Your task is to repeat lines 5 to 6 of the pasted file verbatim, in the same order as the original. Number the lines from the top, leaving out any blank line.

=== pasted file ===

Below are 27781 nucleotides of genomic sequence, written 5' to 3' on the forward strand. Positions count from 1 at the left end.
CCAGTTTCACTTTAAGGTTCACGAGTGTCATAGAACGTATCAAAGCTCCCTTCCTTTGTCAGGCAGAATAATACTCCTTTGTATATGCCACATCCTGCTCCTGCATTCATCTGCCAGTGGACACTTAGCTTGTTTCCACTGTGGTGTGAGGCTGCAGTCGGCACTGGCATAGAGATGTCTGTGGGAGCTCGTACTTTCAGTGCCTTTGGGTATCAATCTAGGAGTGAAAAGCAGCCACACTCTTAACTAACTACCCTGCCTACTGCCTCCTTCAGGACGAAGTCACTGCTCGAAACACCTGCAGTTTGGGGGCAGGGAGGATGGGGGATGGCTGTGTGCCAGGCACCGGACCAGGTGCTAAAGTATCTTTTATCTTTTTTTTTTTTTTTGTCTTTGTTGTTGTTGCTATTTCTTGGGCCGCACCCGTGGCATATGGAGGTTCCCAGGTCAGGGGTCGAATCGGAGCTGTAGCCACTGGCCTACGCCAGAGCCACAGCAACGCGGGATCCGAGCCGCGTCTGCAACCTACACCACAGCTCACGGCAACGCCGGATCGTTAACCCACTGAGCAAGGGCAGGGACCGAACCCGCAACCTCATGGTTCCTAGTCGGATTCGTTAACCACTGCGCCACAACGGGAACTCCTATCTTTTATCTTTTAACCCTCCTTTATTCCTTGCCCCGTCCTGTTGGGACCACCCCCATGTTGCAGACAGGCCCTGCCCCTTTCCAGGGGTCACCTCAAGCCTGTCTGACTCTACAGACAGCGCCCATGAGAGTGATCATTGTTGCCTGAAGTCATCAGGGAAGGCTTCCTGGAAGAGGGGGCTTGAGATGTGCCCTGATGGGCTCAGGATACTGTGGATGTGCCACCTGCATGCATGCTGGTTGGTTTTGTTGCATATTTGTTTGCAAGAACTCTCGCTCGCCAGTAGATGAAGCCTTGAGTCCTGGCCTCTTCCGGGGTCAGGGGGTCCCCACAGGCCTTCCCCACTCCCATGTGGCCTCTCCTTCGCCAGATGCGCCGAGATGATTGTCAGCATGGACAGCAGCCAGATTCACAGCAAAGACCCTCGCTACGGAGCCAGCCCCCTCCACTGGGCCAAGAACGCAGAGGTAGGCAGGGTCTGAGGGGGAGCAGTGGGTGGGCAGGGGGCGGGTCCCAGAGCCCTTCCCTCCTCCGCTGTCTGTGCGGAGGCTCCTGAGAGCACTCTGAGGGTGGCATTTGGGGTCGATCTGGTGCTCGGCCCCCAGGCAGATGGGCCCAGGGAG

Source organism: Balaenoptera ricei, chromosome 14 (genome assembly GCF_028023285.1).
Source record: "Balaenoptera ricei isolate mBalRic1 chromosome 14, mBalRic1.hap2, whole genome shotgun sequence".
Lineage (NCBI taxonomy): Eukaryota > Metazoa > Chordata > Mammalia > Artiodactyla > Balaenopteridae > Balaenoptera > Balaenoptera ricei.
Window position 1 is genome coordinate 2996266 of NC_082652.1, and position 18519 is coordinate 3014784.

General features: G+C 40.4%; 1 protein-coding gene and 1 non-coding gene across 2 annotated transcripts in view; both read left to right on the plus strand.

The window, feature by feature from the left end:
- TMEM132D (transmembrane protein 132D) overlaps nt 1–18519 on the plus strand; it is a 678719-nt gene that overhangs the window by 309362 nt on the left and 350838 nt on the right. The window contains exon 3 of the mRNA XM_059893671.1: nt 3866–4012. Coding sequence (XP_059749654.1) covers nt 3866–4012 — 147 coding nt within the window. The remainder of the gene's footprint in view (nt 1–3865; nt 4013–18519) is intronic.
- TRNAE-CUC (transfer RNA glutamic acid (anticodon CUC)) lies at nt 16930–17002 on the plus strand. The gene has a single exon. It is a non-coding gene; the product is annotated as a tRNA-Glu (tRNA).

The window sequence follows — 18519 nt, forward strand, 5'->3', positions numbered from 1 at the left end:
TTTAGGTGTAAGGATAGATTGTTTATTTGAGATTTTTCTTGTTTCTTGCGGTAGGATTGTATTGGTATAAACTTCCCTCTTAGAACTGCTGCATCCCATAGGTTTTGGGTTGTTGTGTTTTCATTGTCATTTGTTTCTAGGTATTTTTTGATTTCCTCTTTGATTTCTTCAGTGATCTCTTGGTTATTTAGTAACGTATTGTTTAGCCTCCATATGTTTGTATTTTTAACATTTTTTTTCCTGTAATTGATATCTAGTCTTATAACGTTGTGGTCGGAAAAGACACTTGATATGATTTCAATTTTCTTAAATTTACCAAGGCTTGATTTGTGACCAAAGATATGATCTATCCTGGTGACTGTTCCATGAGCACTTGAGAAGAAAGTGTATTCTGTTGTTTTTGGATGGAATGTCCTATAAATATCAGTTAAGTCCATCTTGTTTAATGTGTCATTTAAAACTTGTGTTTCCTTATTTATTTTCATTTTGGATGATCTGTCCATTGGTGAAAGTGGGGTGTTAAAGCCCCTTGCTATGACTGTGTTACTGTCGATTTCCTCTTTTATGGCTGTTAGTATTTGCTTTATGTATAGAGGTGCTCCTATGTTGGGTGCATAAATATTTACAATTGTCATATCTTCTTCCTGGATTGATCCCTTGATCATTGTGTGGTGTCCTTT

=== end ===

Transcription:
Lineage (NCBI taxonomy): Eukaryota > Metazoa > Chordata > Mammalia > Artiodactyla > Balaenopteridae > Balaenoptera > Balaenoptera ricei.
Window position 1 is genome coordinate 2996266 of NC_082652.1, and position 18519 is coordinate 3014784.